We have no Saints to honor today. (We normally would have the Optional Memorial of Saint Elizabeth of Portugal, Queen (died 1336) today, but in the dioceses of the United States her feast day has been moved to July 5th.) And today is Independence Day in these Fifty United States.
The legal separation of the American colonies from Great Britain occurred on July 2nd, 1776, when the Second Continental Congress voted to approve a resolution of independence that had been proposed in June by Richard Henry Lee of Virginia. After voting for independence, Congress turned its attention to the Declaration of Independence, a statement explaining this decision, which had been prepared by a Committee of Five, with Thomas Jefferson as its principal author. Congress debated and revised the Declaration, finally approving it on July 4th. In a now-famous letter written to his wife Abigail on July 3rd, 1776, John Adams predicted that July 2nd would become a great American holiday. Adams thought that the vote for independence would be commemorated; he did not foresee that Americans, including himself, would instead celebrate Independence Day on the date that the announcement of that act was finalized, which was also the date on the much-publicized Declaration of Independence, July 4th. The day is commonly associated with fireworks, parades, barbecues, carnivals, fairs, picnics, concerts, baseball games, political speeches and ceremonies, and various other public and private events celebrating the history, government, and traditions of the United States. And remember, O my best beloved Three or Four Loyal Readers and Army of Followers: He who goes Forth with a Fifth on the Fourth may never come Forth on the Fifth!
Last night I continued reading A World Without Smells by Lars Lundqvist via Kindle on my tablet, and continued reading Beethoven’s Skull: Dark, Strange, and Fascinating Tales from the World of Classical Music and Beyond by Tim Rayborn via Kindle on my tablet.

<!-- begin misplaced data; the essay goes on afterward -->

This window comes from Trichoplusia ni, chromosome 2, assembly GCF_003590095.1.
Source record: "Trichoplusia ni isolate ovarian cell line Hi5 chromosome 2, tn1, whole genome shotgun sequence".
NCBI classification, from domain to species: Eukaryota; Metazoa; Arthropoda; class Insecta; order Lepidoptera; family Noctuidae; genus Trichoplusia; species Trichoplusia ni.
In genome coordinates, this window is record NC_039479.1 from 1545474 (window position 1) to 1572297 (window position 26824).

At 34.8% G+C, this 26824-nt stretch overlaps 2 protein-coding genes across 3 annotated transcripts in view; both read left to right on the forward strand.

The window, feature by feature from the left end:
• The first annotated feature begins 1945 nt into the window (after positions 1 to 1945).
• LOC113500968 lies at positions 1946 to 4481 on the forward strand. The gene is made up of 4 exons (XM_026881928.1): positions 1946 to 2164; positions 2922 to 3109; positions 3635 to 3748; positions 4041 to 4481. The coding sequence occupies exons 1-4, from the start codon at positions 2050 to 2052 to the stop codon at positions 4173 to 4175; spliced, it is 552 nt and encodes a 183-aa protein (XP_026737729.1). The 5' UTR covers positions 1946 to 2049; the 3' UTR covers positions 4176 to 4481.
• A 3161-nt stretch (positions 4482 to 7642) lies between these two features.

I did my Book Devotional Reading, and before we left for work Richard put out the flag for me (thank you, Richard). We wore our casino-issued Fourth of July T-shirts to work. (Many years ago, the casino would give us T-shirts to wear; now we pay $10.00 per shirt.) We ate the free Fourth of July meal in ADR. Today was a Heavy Business Volume Day for the Fourth of July, and a Paid Holiday, so for our eight hours of work today we were paid time and a half. Richard was the Relief Dealer for Mini Baccarat and Pai Gow, and I was on Pai Gow; yesterday, which was not a HBVD, was much busier than today, which was a HBVD – go figure. On my breaks I continued reading A Time to Kill by John Grisham via Overdrive on my tablet.
On our way home from work I continued reading A Time to Kill by John Grisham via Overdrive on my tablet. We stopped at Valero to get gas for the truck, and stopped at Super 1 Foods so that Richard could get some groceries and household items. Once home from work I read the morning paper and ate my lunch salad, then took a nap until 5:30 pm. I then got up and continued working on my weblog photos. Michelle came over and had dinner with us at 7:30 pm, which was barbequed chicken and pork steaks, baked sweet potatoes, and baked beans. Richard and I opted to not go see the fireworks; instead, I came back to the computer to continue working on my weblog photos (I am up to September 15th). When I finish this Daily Update I will do some reading and go to bed.